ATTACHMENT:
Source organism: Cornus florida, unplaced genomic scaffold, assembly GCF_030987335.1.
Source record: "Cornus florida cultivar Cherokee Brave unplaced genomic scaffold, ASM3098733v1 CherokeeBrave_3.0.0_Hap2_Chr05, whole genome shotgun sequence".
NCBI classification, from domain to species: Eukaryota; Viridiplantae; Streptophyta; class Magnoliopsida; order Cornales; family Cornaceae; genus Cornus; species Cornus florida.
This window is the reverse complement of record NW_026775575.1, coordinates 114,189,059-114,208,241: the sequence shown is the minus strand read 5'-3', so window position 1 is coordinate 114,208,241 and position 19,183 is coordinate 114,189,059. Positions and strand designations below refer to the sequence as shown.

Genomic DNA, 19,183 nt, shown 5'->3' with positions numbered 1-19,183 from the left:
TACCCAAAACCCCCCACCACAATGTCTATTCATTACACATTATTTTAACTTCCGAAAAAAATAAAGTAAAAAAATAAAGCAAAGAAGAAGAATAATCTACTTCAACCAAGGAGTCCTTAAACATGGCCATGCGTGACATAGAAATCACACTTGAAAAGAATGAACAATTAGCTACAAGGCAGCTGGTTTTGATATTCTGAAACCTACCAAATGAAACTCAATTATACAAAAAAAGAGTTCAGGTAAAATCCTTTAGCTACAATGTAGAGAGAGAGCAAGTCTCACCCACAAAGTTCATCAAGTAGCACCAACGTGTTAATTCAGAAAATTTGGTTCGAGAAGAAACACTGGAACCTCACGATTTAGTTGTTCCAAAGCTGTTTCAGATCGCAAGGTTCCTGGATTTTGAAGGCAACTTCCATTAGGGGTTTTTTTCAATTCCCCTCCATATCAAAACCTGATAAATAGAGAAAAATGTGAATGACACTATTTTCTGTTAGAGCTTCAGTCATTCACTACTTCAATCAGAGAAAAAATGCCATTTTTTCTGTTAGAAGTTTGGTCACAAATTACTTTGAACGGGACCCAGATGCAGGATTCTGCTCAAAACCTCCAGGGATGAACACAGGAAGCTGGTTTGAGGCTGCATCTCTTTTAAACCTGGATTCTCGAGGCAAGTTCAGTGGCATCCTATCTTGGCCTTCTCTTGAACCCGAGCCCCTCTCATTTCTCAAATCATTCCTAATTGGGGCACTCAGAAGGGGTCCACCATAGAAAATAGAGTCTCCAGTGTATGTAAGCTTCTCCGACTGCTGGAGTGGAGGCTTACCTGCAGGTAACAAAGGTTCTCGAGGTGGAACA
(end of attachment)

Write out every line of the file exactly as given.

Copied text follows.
Source organism: Cornus florida, unplaced genomic scaffold, assembly GCF_030987335.1.
Source record: "Cornus florida cultivar Cherokee Brave unplaced genomic scaffold, ASM3098733v1 CherokeeBrave_3.0.0_Hap2_Chr05, whole genome shotgun sequence".
NCBI classification, from domain to species: Eukaryota; Viridiplantae; Streptophyta; class Magnoliopsida; order Cornales; family Cornaceae; genus Cornus; species Cornus florida.
This window is the reverse complement of record NW_026775575.1, coordinates 114,189,059-114,208,241: the sequence shown is the minus strand read 5'-3', so window position 1 is coordinate 114,208,241 and position 19,183 is coordinate 114,189,059. Positions and strand designations below refer to the sequence as shown.

Genomic DNA, 19,183 nt, shown 5'->3' with positions numbered 1-19,183 from the left:
TACCCAAAACCCCCCACCACAATGTCTATTCATTACACATTATTTTAACTTCCGAAAAAAATAAAGTAAAAAAATAAAGCAAAGAAGAAGAATAATCTACTTCAACCAAGGAGTCCTTAAACATGGCCATGCGTGACATAGAAATCACACTTGAAAAGAATGAACAATTAGCTACAAGGCAGCTGGTTTTGATATTCTGAAACCTACCAAATGAAACTCAATTATACAAAAAAAGAGTTCAGGTAAAATCCTTTAGCTACAATGTAGAGAGAGAGCAAGTCTCACCCACAAAGTTCATCAAGTAGCACCAACGTGTTAATTCAGAAAATTTGGTTCGAGAAGAAACACTGGAACCTCACGATTTAGTTGTTCCAAAGCTGTTTCAGATCGCAAGGTTCCTGGATTTTGAAGGCAACTTCCATTAGGGGTTTTTTTCAATTCCCCTCCATATCAAAACCTGATAAATAGAGAAAAATGTGAATGACACTATTTTCTGTTAGAGCTTCAGTCATTCACTACTTCAATCAGAGAAAAAATGCCATTTTTTCTGTTAGAAGTTTGGTCACAAATTACTTTGAACGGGACCCAGATGCAGGATTCTGCTCAAAACCTCCAGGGATGAACACAGGAAGCTGGTTTGAGGCTGCATCTCTTTTAAACCTGGATTCTCGAGGCAAGTTCAGTGGCATCCTATCTTGGCCTTCTCTTGAACCCGAGCCCCTCTCATTTCTCAAATCATTCCTAATTGGGGCACTCAGAAGGGGTCCACCATAGAAAATAGAGTCTCCAGTGTATGTAAGCTTCTCCGACTGCTGGAGTGGAGGCTTACCTGCAGGTAACAAAGGTTCTCGAGGTGGAACA